PHP 7: Introducing a domain name validator and making the URL validator stricter

PHP Origami

DNS comes with a set of rules defining valid domain names. A domain name cannot exceed 255 octets (RFC 1034) and each label cannot exceed 63 octets (RFC 1035). It can contain any character (RFC 2181) but extra rules apply for hostnames (A and MX records, data of SOA and NS records): only alphanumeric ASCII characters and hyphens are allowed in labels (we’ll talk about IDNs at the end of this post), and they cannot start nor end with a hyphen.

Until now, there was no PHP’s filter validating that a given a string is a valid domain name (or hostname). Worst, FILTER_VALIDATE_URL was not fully enforcing domain name validity (this is mandatory for schemes such as http and https) and was allowing invalid URLs. FILTER_VALIDATE_URL was also lacking IPv6 host support.

<?php

// PHP 5.6.3

// Label ends with a hyphen
var_dump(filter_var('http://a-.bc.com', FILTER_VALIDATE_URL));
// string(16) "http://a-.bc.com"

// Label is more than 63 octets
var_dump(filter_var('http://toolongtoolongtoolongtoolongtoolongtoolongtoolongtoolongtoolongtoolong.com', FILTER_VALIDATE_URL));
// string(81) "http://toolongtoolongtoolongtoolongtoolongtoolongtoolongtoolongtoolongtoolong.com"

// Lack of IPv6 support
var_dump(filter_var('http://[2001:0db8:0000:85a3:0000:0000:ac1f:8001]', FILTER_VALIDATE_URL));
// bool(false)

These limitations will be fixed in PHP 7. I’ve introduced a new FILTER_VALIDATE_DOMAIN filter checking domain name and hostname validity. This new filter is now used internally by the URL validator. I also added IPv6 host support in URL validation:

<?php

// PHP 7.0.0-dev

// Validate a domain name
var_dump(filter_var('mandrill._domainkey.mailchimp.com', FILTER_VALIDATE_DOMAIN));
// string(33) "mandrill._domainkey.mailchimp.com"

// Validate an hostname (here, the underscore is invalid)
var_dump(filter_var('mandrill._domainkey.mailchimp.com', FILTER_VALIDATE_DOMAIN, FILTER_FLAG_HOSTNAME));
// bool(false)

// Label ends with a hyphen
var_dump(filter_var('http://a-.bc.com', FILTER_VALIDATE_URL));
// bool(false)

// Label is more than 63 octets
var_dump(filter_var('http://toolongtoolongtoolongtoolongtoolongtoolongtoolongtoolongtoolongtoolong.com', FILTER_VALIDATE_URL));
// bool(false)

// Lack of IPv6 support
var_dump(filter_var('http://[2001:0db8:0000:85a3:0000:0000:ac1f:8001]', FILTER_VALIDATE_URL));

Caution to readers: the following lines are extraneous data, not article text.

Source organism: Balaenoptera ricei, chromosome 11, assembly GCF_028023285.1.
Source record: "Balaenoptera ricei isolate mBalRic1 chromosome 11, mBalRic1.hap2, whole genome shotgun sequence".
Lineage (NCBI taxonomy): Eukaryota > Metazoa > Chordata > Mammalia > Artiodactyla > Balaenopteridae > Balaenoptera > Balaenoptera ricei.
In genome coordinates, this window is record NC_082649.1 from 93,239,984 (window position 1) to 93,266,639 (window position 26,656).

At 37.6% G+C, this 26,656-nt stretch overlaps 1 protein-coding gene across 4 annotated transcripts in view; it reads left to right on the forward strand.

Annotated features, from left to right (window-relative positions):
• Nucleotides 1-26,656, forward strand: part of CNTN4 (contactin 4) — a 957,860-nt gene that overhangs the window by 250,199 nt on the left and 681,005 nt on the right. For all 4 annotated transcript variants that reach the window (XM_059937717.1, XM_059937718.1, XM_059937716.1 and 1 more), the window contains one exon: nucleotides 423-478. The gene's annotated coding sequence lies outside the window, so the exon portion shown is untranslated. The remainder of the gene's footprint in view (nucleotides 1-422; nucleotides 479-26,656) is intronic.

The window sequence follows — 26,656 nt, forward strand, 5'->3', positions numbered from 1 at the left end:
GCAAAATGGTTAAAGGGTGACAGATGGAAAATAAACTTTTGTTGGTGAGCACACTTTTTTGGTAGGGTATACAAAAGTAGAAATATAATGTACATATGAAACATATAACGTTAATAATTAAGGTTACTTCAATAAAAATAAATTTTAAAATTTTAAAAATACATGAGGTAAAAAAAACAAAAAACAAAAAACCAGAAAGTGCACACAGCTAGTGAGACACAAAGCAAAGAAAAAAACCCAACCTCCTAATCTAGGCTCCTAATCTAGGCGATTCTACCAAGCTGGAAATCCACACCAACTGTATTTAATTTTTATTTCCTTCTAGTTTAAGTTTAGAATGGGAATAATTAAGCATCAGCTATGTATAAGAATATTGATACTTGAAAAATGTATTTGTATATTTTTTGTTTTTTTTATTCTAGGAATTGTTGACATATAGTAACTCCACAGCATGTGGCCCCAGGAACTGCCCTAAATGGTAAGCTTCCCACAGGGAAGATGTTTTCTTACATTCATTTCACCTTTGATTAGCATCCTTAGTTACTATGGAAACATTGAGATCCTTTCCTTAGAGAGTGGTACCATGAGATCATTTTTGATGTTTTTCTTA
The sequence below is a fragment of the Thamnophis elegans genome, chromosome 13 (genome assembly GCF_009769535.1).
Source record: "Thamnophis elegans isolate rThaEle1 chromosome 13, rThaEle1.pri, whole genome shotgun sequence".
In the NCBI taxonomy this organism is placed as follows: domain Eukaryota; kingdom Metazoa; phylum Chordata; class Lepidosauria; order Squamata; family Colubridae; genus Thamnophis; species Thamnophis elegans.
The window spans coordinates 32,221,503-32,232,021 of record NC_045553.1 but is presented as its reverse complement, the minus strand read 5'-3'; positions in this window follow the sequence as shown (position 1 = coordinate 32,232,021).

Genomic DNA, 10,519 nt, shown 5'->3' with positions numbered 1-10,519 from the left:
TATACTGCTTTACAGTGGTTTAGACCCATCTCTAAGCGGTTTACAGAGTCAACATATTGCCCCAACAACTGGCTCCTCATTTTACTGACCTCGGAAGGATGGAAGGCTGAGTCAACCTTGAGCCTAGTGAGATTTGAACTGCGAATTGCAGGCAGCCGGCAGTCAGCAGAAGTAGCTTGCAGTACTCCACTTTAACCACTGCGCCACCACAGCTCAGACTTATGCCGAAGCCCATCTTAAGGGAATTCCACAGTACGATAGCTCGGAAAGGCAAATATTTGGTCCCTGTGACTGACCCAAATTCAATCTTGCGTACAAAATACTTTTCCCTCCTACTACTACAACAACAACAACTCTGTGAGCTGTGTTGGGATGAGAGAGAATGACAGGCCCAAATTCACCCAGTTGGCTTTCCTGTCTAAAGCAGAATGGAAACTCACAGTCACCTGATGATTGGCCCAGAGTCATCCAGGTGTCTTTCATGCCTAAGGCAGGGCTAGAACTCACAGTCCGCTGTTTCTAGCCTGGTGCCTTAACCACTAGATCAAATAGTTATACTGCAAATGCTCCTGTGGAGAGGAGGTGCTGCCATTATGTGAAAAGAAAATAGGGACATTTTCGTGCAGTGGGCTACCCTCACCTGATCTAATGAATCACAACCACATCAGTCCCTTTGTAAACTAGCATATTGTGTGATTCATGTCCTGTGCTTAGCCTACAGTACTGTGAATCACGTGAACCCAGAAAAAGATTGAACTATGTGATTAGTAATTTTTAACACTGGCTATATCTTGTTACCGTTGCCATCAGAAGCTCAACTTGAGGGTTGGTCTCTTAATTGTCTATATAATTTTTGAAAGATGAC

// string(48) "http://[2001:0db8:0000:85a3:0000:0000:ac1f:8001]"

There is still a big lack in PHP’s domain names and URLs handling: internationalized domain names are not supported at all in the core. I’ve already blogged about an userland workaround, but as IDNs becomes more and more popularsa core support by PHP in streams and validation is necessary. For instance, almost all french registrars support them, and even TLDs – such as the Chinese one – are available in the wild in a non-ASCII form). I’ve started a patch enabling IDN support in PHP’s streams. It works on Unix but still lacks a Windows build system. As it requires making ICU a dependency of PHP, I’ll publish a PHP RFC on this topic soon!

4 Comments

  1. Would like to mention that the following filter works well however it even works for domains without TLDs. So if you use this ‘a’ or ‘hello’ without a tld is still considered as valid domain/host names.

    I wonder if it’s possible to introduce a flag to require at least a TLD or perhaps one “subdonm” level

    Reply

    1. Hi, indeed it’s intended because both `a` and `hello` are valid domain name (and useful when configuring a local network). You can check if the domain has a TLD by checking if it contains a dot. Why not adding a flag for that! If you open a PR for that, please ping me!

      Reply

      1. I was actually thinking of adding a flag for that but not too sure how to contribute to the php source at the moment but will definitely go check it out and see if I can do it. hahaha!

        I am using this simple check at the moment:

        (bool) (filter_var($value, FILTER_VALIDATE_DOMAIN, FILTER_FLAG_HOSTNAME) && preg_match(‘@\.(.*[A-Za-z])@’, $value))

        Reply

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